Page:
The fifty daughters of Danaos have with their father fled by ship from Egypt, escaping compulsatory marriage with their fifty cousins, the sons of Aegyptos. They arrive in Argos, where, by supplication to the king and people, they seek refuge from their cousins, who sailed in pursuit. Their devout abhorrence of the marriage is the weightiest theme of the play.
Prince Kreon, enforcing an arbitrary mandate, is enraged that Antigone would abide by a natural law of sisterly respect in contradiction of his will. As neither can be reconciled with the other's acts, the drama grows devoutly tenebrous. This translation is iambic, as is most of the text in Greek.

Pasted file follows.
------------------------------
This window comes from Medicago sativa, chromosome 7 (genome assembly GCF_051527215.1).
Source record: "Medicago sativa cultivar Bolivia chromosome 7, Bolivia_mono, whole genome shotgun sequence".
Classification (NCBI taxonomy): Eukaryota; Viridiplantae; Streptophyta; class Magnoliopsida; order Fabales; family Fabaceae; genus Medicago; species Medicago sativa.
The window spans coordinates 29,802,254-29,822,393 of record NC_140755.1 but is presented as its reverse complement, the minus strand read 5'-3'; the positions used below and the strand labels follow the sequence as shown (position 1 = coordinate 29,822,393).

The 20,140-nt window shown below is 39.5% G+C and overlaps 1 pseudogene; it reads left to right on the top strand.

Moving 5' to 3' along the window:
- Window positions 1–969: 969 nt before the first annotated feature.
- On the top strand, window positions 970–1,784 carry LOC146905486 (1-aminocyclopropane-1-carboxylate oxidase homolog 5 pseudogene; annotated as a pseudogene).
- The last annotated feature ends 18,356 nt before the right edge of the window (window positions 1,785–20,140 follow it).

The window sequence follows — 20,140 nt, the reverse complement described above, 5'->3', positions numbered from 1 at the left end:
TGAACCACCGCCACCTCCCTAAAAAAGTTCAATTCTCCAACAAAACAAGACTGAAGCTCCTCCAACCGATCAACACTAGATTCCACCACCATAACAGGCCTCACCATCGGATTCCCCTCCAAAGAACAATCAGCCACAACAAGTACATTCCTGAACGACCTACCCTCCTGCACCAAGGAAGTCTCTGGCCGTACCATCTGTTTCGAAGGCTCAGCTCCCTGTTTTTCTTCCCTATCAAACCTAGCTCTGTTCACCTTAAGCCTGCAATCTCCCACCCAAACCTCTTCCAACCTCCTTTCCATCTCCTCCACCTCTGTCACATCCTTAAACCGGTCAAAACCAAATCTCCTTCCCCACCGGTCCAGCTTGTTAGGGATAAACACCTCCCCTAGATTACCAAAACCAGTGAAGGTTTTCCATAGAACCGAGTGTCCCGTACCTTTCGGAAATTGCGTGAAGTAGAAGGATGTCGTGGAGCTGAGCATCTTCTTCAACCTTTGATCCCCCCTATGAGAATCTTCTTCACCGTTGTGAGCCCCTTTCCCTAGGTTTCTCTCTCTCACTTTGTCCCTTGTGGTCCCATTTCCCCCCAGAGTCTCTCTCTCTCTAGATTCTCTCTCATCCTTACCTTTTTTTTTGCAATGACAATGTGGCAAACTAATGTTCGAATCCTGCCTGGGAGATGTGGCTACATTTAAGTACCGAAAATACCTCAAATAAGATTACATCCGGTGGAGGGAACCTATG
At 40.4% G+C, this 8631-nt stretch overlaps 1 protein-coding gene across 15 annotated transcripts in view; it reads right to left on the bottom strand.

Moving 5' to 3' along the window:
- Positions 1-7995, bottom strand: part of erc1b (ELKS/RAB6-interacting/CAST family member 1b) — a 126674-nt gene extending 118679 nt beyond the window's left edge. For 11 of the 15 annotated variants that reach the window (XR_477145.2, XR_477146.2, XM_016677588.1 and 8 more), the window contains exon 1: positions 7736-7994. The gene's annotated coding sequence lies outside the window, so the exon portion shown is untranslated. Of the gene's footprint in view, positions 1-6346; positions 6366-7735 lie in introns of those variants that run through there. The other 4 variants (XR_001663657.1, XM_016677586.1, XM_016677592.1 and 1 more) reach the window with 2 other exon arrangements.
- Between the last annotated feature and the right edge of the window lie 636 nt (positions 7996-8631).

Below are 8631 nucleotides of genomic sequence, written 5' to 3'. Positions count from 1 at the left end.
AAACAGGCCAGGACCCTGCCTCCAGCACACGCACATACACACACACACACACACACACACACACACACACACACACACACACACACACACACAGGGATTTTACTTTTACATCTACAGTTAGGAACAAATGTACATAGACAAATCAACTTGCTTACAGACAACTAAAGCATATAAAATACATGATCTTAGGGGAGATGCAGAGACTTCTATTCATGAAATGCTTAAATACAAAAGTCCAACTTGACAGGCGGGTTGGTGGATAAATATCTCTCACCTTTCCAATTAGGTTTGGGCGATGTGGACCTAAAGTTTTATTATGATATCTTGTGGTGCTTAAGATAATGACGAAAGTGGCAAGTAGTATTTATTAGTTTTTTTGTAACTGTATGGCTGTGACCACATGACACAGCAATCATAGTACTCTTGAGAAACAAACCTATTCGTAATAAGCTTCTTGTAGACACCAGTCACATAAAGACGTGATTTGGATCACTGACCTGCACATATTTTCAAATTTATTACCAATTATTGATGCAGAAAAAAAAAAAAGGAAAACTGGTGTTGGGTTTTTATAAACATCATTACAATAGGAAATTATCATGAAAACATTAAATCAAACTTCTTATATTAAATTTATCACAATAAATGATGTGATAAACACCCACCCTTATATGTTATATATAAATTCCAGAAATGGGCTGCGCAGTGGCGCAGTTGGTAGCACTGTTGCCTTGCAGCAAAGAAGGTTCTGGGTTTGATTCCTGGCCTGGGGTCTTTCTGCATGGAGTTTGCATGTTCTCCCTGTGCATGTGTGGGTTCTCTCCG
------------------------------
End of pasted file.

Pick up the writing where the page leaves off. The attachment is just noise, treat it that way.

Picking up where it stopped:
"Unsure if you should buy"
Frederick Lazarus Light's resolve to write a greater Iliad in English than Homer composed in Greek is manifest. This translation impersonates Homeric Greek. It runs with Achilleus and like man-shattering Hector in the shock of arms is resolutely sharp. As unrelenting as sublimity, not yielding lyrically, unprosaically vindicating Homer's vision, the brightest labor has been attempted and is brought over as a consummate attempt.
"Odd editing of peculiar pronunciation"
After Zeus has learned that Prometheus stole his sovereign property, fire, and conveyed it to mankind, he orders Hephaistos, under the direction of Power and Force, to bind his adversary to an arduous crag of most difficult remoteness on the earth. As the Titan responds to this punishment, the reader is inspired with the fire of individual affirmation, devoted indomitably to life and liberty.